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We have all been taught to think of Greece and

Rome as the models of classic nobility, freedom,
honor, courage, and the source of all the good
things we enjoy in Western civilization. Even
Christians have echoed the refrain of the world
that for enlightenment, democratic values, and
culture, the civilizations of Greece and Rome are
unexcelled. We are told that the West owes its
ideas of freedom and dignity, as well as its political
strncture to the Greek and Roman models. If one
does not genuflect to the Greeks, one is incurably
barbaric. It is vital that we get a more accurate
understanding of the so-called "classical" world.
Whenever you find a man or culture nearly
universally praised, you should learn to ask the
question "Why?" Why do unbelieving historians
love Greece and Rome? The answer is of course,
that they love them because they epitomize the
culture of unbelief or, in R. J. Rushdoony's phrase,
"the society of Satan." Here was a great culture
that was quite open about its unbelief. It rejected
Israel's Jehovah with impunity and became great
anyway (at least "great" as defined by men who
reject the Scriptures).
Herbert J. Muller, who wrote a trilogy of books
tracing the development of freedom, gushes in his
adoration of Greece. "No other culture ... was so
many-sided .... Their literature was unparalleled
in its variety ... Their philosophy was likewise by
far the most varied arid comprehensive; ... They
alone went on from natural philosophy to extensive
achievement in science. They made history too a
branch of rational inquiry, instead of royal annals
or religious propaganda." The demise of this
"great" culture, says Muller, "for lovers of free-
dom is as depressing a story as any in history ... "
Bnt what was it that made them so great?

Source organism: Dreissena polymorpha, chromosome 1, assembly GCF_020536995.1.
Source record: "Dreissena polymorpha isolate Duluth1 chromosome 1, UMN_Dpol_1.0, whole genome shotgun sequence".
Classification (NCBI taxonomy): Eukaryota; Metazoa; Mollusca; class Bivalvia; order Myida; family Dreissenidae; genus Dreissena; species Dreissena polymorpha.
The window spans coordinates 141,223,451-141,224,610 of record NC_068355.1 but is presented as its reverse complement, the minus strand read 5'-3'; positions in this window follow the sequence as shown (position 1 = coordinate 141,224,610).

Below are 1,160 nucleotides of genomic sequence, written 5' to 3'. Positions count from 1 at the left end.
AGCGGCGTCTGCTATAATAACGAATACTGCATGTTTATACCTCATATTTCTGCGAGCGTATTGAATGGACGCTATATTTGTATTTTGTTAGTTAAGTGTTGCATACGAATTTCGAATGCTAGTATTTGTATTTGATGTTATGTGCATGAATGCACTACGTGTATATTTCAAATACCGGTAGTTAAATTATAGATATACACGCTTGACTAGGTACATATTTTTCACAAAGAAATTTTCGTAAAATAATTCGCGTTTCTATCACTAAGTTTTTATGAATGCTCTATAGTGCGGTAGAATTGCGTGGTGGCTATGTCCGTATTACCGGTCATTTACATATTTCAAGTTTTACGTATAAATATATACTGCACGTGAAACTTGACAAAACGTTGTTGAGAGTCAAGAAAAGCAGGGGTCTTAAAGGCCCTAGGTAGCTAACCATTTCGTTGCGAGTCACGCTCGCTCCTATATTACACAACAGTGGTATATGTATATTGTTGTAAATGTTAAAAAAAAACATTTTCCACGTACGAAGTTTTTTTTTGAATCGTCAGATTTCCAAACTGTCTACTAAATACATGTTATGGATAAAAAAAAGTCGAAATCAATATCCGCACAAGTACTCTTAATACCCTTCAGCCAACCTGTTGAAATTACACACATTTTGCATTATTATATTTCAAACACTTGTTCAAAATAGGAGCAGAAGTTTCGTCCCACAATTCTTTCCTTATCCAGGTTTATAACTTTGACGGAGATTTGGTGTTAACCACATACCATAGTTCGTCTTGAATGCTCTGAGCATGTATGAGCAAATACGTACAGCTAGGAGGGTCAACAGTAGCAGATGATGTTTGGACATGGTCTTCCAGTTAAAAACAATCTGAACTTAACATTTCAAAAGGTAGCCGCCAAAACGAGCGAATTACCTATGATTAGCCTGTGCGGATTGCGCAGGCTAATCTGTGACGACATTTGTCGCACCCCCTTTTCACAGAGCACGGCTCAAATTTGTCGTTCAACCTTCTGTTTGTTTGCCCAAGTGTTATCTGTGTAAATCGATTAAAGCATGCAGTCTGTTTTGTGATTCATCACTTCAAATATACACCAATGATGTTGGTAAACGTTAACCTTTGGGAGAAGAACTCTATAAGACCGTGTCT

Muller is quite decided upon it, "But first it must be
said that what made possible the distinctive
achievements of Greece was its essential human-
ism." (Muller, Freedom ill the Allciellt World, pp.
147-148). It was the fact that they developed
without the interference of a god to give them
laws, or to explain the universe, or to layout the
bounds ofjustice, or to give them infallible wisdom.
Thus, to Muller, freedom is essentially freedom
from God and that was what Greece (and after-
wards Rome) stood for par excellence.
R. J. Rushdoony says, "The clearest develop-
ment of humanism in the ancient world was by
Greek philosophy. Man was made the measure of
all things." (World History Notes, p. 37) Thus,
Greece and Rome in many ways, became the
antithesis of the ideal Christian culture. Whereas
the Scriptures set forth God as the measure of all
things, the classical Greco-Roman world-view was
one in which all good and evil was determined by
man. Man was god. This is why Greece and Rome
are glorified while Israel is condemned. This to the
nnbeliever is true freedom. To the Christian, it is
ntter bondage.
There are at least three things that characterize
Greco-Roman culture:
To say that Greece and Rome rejected Jehovah
is not to say that they were irreligious. As some-
one has said, "To refuse to believe in God does not
mean that you believe in nothing; to the contrary, it
means that you will believe anything." So it was
with Greece and Rome.
Never has there been a more religious cnlture.
Idols and temples, ghosts and demons, sacrifices
and ceremonies were literally everywhere (as Panl
found when he entered Athens in Acts 17).
Astrology was viewed as high science and enjoyed
the respect of this snpposedly "sophisticated"
society (it is amazing how historians can praise the
"sophistication" of Greece and Rome and in the
next breath mock the "superstition" of Israel).
Animal sacrifices were quite commonplace. Even
hnman sacrifices were not unknown in this "so-
phisticated" culture. It was truly "highly religious."
By one count there were 109 holy days in Rome.
But this religion did not produce holiness and
restraint. Immorality and license, debanchelY and
perversion were commonplace and accepted. In
fact, as in most pagan societies, immorality and
religion were intertwined. Sacred prostitntion (both
homosexual and heterosexnal) was a common
aspect of religious ritual.
This should not be surprising given the nature
of the Greek gods and goddesses. According to
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Muller, the "Olympiaus were not spiritual beings,
of course - only glorified men and women. Apart
from their notorious philandering, with mortals as
well as with other deities, their behavior was often
scandalous even by human standards .... In their